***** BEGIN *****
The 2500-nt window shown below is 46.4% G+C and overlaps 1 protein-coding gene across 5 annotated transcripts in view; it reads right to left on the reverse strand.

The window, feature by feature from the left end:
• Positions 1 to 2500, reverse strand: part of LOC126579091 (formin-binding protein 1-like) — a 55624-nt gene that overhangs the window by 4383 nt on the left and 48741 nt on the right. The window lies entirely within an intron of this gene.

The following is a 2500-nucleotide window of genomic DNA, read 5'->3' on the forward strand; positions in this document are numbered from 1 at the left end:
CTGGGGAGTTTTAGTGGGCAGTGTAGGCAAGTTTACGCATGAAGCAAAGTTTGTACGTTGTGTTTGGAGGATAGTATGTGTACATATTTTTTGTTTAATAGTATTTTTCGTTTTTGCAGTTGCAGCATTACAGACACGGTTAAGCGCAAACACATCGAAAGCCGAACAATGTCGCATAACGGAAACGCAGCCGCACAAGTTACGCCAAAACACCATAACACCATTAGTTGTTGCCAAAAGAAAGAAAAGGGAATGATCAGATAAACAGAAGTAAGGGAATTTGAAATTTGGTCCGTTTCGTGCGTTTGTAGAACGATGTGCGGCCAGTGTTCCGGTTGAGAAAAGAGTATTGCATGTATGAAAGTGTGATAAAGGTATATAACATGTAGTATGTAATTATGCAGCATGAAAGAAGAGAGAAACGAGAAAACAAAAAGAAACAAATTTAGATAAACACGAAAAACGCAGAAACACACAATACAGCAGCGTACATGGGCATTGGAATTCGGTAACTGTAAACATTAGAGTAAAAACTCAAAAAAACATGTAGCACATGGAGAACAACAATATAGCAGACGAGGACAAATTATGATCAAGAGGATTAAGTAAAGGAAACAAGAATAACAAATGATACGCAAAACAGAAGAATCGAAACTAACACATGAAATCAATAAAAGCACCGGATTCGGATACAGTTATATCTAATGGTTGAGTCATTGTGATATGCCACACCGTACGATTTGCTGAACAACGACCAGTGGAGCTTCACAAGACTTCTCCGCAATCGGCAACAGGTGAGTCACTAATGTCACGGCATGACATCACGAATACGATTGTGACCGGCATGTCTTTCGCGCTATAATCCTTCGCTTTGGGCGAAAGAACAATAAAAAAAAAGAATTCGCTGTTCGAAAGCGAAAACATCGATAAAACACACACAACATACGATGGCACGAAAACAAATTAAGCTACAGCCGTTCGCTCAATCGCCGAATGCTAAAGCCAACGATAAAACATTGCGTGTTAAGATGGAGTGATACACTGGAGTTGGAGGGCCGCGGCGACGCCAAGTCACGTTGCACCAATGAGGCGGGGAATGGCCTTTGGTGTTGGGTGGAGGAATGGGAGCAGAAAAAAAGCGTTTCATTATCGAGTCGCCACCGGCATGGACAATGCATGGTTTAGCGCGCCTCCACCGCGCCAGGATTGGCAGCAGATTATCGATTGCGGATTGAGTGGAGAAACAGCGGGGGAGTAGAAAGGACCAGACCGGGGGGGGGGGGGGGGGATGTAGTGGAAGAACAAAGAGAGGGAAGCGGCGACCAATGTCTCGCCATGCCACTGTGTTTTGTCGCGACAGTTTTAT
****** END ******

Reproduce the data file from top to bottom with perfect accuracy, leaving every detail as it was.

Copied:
The 2500-nt window shown below is 46.4% G+C and overlaps 1 protein-coding gene across 5 annotated transcripts in view; it reads right to left on the reverse strand.

The window, feature by feature from the left end:
• Positions 1 to 2500, reverse strand: part of LOC126579091 (formin-binding protein 1-like) — a 55624-nt gene that overhangs the window by 4383 nt on the left and 48741 nt on the right. The window lies entirely within an intron of this gene.

The following is a 2500-nucleotide window of genomic DNA, read 5'->3' on the forward strand; positions in this document are numbered from 1 at the left end:
CTGGGGAGTTTTAGTGGGCAGTGTAGGCAAGTTTACGCATGAAGCAAAGTTTGTACGTTGTGTTTGGAGGATAGTATGTGTACATATTTTTTGTTTAATAGTATTTTTCGTTTTTGCAGTTGCAGCATTACAGACACGGTTAAGCGCAAACACATCGAAAGCCGAACAATGTCGCATAACGGAAACGCAGCCGCACAAGTTACGCCAAAACACCATAACACCATTAGTTGTTGCCAAAAGAAAGAAAAGGGAATGATCAGATAAACAGAAGTAAGGGAATTTGAAATTTGGTCCGTTTCGTGCGTTTGTAGAACGATGTGCGGCCAGTGTTCCGGTTGAGAAAAGAGTATTGCATGTATGAAAGTGTGATAAAGGTATATAACATGTAGTATGTAATTATGCAGCATGAAAGAAGAGAGAAACGAGAAAACAAAAAGAAACAAATTTAGATAAACACGAAAAACGCAGAAACACACAATACAGCAGCGTACATGGGCATTGGAATTCGGTAACTGTAAACATTAGAGTAAAAACTCAAAAAAACATGTAGCACATGGAGAACAACAATATAGCAGACGAGGACAAATTATGATCAAGAGGATTAAGTAAAGGAAACAAGAATAACAAATGATACGCAAAACAGAAGAATCGAAACTAACACATGAAATCAATAAAAGCACCGGATTCGGATACAGTTATATCTAATGGTTGAGTCATTGTGATATGCCACACCGTACGATTTGCTGAACAACGACCAGTGGAGCTTCACAAGACTTCTCCGCAATCGGCAACAGGTGAGTCACTAATGTCACGGCATGACATCACGAATACGATTGTGACCGGCATGTCTTTCGCGCTATAATCCTTCGCTTTGGGCGAAAGAACAATAAAAAAAAAGAATTCGCTGTTCGAAAGCGAAAACATCGATAAAACACACACAACATACGATGGCACGAAAACAAATTAAGCTACAGCCGTTCGCTCAATCGCCGAATGCTAAAGCCAACGATAAAACATTGCGTGTTAAGATGGAGTGATACACTGGAGTTGGAGGGCCGCGGCGACGCCAAGTCACGTTGCACCAATGAGGCGGGGAATGGCCTTTGGTGTTGGGTGGAGGAATGGGAGCAGAAAAAAAGCGTTTCATTATCGAGTCGCCACCGGCATGGACAATGCATGGTTTAGCGCGCCTCCACCGCGCCAGGATTGGCAGCAGATTATCGATTGCGGATTGAGTGGAGAAACAGCGGGGGAGTAGAAAGGACCAGACCGGGGGGGGGGGGGGGGGATGTAGTGGAAGAACAAAGAGAGGGAAGCGGCGACCAATGTCTCGCCATGCCACTGTGTTTTGTCGCGACAGTTTTAT